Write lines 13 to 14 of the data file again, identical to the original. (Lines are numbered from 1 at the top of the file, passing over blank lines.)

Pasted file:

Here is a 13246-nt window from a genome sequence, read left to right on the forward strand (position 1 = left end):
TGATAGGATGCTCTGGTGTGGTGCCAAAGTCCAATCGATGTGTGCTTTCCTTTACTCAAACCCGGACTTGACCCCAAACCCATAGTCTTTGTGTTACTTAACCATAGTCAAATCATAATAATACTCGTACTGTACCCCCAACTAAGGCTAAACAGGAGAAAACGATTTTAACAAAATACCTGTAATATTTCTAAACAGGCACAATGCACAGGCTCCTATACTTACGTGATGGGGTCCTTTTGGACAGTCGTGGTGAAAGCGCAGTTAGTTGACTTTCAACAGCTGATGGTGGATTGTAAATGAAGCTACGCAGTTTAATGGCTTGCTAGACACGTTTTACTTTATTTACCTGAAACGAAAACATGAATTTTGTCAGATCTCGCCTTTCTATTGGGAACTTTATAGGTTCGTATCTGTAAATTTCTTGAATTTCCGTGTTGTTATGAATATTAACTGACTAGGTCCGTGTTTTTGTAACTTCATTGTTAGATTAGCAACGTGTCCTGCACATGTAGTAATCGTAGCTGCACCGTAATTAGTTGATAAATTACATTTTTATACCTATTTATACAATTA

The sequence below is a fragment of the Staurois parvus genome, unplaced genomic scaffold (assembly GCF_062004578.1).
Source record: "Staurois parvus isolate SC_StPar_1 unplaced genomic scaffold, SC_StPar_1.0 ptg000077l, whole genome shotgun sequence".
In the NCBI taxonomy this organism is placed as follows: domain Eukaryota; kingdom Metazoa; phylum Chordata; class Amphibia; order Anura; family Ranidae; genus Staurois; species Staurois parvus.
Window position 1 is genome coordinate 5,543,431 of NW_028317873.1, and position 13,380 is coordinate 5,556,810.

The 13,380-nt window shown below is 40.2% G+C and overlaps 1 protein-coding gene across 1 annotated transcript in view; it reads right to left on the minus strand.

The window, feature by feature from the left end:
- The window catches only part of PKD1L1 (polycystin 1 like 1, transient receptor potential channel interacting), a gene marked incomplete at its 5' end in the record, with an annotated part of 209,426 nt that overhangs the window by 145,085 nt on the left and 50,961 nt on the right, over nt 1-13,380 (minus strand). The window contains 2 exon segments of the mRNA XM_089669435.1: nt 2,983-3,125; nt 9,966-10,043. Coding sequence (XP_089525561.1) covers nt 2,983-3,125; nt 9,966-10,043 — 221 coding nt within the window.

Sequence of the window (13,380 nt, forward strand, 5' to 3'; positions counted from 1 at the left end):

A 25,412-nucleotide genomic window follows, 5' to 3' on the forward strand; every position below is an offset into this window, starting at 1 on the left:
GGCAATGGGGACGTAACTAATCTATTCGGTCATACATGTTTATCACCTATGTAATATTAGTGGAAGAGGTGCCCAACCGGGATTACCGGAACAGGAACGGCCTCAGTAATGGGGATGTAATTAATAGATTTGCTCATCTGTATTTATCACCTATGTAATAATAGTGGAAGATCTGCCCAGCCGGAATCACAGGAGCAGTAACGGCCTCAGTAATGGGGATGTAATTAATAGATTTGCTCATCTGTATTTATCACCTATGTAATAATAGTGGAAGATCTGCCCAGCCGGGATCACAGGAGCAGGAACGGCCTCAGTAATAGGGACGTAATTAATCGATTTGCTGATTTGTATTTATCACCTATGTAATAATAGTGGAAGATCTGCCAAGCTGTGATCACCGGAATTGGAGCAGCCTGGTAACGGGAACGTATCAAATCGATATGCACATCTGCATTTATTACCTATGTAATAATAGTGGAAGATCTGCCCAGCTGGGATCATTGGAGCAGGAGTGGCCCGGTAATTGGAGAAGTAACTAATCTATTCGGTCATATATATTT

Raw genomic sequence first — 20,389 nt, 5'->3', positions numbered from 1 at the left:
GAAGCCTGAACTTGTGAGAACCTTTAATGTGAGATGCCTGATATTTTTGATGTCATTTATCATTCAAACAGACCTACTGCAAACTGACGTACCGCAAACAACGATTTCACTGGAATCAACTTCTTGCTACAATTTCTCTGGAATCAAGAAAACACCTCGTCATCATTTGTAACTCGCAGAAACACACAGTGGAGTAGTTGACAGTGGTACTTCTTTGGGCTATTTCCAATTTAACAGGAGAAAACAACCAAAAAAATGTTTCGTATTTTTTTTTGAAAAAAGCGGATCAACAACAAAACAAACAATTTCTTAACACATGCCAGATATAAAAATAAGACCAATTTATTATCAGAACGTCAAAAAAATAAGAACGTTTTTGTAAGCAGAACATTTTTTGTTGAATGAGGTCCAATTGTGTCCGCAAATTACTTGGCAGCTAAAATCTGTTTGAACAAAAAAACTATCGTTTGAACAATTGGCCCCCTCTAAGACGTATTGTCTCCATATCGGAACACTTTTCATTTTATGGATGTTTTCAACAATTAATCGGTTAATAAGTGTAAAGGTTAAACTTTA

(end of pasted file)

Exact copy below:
Raw genomic sequence first — 20,389 nt, 5'->3', positions numbered from 1 at the left:
GAAGCCTGAACTTGTGAGAACCTTTAATGTGAGATGCCTGATATTTTTGATGTCATTTATCATTCAAACAGACCTACTGCAAACTGACGTACCGCAAACAACGATTTCACTGGAATCAACTTCTTGCTACAATTTCTCTGGAATCAAGAAAACACCTCGTCATCATTTGTAACTCGCAGAAACACACAGTGGAGTAGTTGACAGTGGTACTTCTTTGGGCTATTTCCAATTTAACAGGAGAAAACAACCAAAAAAATGTTTCGTATTTTTTTTTGAAAAAAGCGGATCAACAACAAAACAAACAATTTCTTAACACATGCCAGATATAAAAATAAGACCAATTTATTATCAGAACGTCAAAAAAATAAGAACGTTTTTGTAAGCAGAACATTTTTTGTTGAATGAGGTCCAATTGTGTCCGCAAATTACTTGGCAGCTAAAATCTGTTTGAACAAAAAAACTATCGTTTGAACAATTGGCCCCCTCTAAGACGTATTGTCTCCATATCGGAACACTTTTCATTTTATGGATGTTTTCAACAATTAATCGGTTAATAAGTGTAAAGGTTAAACTTTA